American Economic Statistics OfficeGreen Finance

CBD IYB Factsheet on IAS

NeoFishMed workshop 26-29 October 2010, Turkey

See website for more info

Crop World 2010 1-3 November 2010, United Kingdom

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IOBC workshops 1-5 November 2010, Kenya

What makes an alien invasive? 7-8 December 2010, United Kingdom

See website for more info

IIBC 7-9 March 2011, South Africa

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15th Australasian vertebrate Pest conference 20-23 June 2011, Australia

See website for more info

Calendar of events

Workshops, conferences and events focusing on invasive species.

GISP Website Available Again...

Two Partners of the Global Invasive Species Programme i.e. International Ocean Institute Southern Africa in partnership with CAB International (CABI) are delighted to announce the re-launch of the GISP Website ( Sadly, we don’t have funds to produce any new GISP Publications or to update the website on a regular basis but at least all of GISP’s Publications, Toolkits and Reports are once again available for download. We’d like to thank everyone who has written to us during the past few months asking for the GISP Website to be re-launched and are delighted to be able to offer this service, albeit limited, once again to GISP’s stakeholders. This is a great opportunity and I really encourage everyone who has been asking for copies of GISP’s Publications to start downloading! Finally, I would also like to express my sincere thanks to Adnan Awad and Martin Cocks of IOSA for kindly stepping in to get GISP’s website functioning on an in-kind basis!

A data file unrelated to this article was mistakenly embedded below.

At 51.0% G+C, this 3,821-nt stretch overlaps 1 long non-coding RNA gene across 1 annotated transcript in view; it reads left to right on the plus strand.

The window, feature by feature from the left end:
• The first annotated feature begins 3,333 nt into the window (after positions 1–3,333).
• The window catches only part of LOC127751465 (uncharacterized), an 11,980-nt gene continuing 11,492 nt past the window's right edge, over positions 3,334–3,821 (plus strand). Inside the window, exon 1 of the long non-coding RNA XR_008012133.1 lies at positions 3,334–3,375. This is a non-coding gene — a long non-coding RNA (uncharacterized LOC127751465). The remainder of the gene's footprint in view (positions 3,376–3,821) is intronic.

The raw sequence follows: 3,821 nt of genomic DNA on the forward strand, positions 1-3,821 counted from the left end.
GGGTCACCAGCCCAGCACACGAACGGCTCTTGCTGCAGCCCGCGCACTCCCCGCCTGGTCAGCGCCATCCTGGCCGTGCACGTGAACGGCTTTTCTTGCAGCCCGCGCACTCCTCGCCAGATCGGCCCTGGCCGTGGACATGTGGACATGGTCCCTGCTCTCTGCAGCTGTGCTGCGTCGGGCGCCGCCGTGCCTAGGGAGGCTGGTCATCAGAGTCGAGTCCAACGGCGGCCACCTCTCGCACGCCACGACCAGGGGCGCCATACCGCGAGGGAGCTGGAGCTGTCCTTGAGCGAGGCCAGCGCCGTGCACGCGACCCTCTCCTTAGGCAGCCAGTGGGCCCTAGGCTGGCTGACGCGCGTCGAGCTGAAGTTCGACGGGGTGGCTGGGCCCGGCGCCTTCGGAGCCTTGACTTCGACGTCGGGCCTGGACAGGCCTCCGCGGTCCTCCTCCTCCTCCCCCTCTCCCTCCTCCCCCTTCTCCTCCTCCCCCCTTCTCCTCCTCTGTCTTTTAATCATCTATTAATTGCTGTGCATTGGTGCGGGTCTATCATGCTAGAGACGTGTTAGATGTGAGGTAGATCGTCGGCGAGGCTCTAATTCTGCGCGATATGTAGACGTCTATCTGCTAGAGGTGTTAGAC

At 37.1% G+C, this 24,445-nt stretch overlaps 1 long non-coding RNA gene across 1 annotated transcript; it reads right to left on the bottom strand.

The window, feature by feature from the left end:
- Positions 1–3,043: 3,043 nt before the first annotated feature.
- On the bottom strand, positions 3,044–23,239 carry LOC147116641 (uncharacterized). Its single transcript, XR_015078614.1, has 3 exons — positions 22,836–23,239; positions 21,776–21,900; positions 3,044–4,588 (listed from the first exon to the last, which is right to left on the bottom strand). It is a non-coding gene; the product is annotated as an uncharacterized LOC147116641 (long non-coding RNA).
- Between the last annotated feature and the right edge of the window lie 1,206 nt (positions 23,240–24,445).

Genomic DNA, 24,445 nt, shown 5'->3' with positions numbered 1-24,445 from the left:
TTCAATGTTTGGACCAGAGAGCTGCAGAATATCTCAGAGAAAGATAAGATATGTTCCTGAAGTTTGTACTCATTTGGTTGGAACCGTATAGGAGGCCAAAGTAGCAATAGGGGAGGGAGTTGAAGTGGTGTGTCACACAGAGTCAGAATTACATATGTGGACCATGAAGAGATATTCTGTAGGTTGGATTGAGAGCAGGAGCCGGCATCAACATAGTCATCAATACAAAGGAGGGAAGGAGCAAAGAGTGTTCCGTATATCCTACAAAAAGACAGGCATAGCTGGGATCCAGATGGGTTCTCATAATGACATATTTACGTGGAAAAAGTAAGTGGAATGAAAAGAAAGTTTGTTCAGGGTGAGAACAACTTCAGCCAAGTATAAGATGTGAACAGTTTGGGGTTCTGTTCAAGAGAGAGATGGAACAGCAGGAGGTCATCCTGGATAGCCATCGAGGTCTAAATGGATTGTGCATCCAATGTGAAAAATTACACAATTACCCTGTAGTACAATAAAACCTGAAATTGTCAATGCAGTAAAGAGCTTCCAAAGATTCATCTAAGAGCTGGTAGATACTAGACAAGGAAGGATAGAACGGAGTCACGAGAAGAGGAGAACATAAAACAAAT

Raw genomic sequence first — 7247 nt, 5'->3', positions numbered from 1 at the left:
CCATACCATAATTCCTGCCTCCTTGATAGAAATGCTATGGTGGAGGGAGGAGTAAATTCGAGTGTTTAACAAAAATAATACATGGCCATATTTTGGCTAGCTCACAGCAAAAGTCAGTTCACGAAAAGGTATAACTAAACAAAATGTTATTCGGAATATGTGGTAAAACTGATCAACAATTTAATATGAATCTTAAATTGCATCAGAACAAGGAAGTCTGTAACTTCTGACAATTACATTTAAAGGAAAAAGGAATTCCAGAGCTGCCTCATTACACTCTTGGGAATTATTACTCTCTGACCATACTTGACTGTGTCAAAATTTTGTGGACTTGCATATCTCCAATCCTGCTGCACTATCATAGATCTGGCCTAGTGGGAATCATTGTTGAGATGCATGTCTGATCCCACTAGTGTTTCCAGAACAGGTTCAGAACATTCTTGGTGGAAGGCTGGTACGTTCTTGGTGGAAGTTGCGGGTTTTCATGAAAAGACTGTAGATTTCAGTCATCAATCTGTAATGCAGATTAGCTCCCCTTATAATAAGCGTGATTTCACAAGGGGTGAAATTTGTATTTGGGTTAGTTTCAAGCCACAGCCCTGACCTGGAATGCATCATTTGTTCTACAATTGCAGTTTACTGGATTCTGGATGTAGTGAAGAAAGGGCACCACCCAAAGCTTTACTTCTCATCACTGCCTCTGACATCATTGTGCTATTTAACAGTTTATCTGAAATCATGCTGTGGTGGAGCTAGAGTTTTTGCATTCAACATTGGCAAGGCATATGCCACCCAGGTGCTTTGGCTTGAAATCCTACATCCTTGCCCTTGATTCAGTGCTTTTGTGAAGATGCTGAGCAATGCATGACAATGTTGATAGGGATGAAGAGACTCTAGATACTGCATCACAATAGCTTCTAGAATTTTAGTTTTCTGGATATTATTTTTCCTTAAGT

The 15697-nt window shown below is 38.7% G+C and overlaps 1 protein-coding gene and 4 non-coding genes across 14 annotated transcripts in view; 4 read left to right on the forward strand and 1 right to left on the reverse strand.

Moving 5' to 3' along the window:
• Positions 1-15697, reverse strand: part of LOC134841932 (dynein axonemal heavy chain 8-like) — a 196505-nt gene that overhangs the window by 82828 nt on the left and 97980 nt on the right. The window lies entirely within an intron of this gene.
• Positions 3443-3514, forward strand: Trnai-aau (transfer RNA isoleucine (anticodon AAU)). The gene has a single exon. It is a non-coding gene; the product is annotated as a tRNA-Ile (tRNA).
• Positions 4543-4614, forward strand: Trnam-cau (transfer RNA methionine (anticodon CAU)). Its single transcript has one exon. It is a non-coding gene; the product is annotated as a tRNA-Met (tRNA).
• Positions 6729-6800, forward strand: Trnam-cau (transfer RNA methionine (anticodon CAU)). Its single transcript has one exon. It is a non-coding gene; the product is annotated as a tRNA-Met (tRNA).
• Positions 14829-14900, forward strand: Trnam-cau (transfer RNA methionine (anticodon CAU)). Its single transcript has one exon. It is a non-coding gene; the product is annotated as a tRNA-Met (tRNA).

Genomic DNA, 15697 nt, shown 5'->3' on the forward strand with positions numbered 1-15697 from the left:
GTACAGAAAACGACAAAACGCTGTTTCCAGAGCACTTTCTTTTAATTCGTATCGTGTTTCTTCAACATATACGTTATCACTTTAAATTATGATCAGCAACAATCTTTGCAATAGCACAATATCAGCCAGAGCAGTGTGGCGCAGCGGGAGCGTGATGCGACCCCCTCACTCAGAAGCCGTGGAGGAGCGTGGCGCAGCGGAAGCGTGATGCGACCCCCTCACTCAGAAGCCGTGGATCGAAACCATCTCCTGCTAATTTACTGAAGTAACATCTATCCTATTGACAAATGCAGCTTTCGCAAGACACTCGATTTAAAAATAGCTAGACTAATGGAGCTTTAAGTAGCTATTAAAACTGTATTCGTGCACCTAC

The Global Invasive Species Programme (GISP) Annual Report (2010), which following the closure of the GISP Secretariat, also constitutes the final report from the GISP Secretariat can also be downloaded here ...

Read more about GISP Past & Present Inside....

For further information, please contact Sarah Simons, PhD, Director, International Liaison, CABI

Deadly Drivers of Change: Invasive Species and Climate Change Coming to an Ecosystem Near You

Separately, climate change and invasive species are two of the greatest threats to biodiversity and the ecosystem services upon which humanity relies. Combined their impacts will be compounded, potentially resulting in negative feedback loops with increasingly dire consequences. The latest publication from GISP* by Stas Burgiel & Adrianna Muir highlights recent efforts to identify the underlying dynamics linking these two global change drivers and the optimal responses for the policy-making and research communities.

Join us for GISP’s side-event, Deadly Drivers of Change: Invasive Species and Climate Change Coming to an Ecosystem Near You, at CBD COP10 in Nagoya on Tues 19 Oct at 1.15 in Room 212A, Building 2, 1st Floor.

Download your FREE COPY as a pdf A4 size | US Letter size

*GISP gratefully acknowledges the financial support provided by the World Bank

Mainstreaming gender into prevention and management of invasive species

Invasive species threaten ecosystems, habitats and species, causing extensive environmental and economic harm. Gender affects people’s experiences, concerns and capabilities in natural resource management, and gender relations influence how environments are managed and used. A gender perspective on invasive species can therefore improve understanding of their impacts, increase effectiveness of prevention and control, and contribute to social equity. This study (right), undertaken by CABI Africa (Fish et al. 2010), brings together information on gender and invasive species, to inform those involved with research, policy and practice of invasive species prevention and management.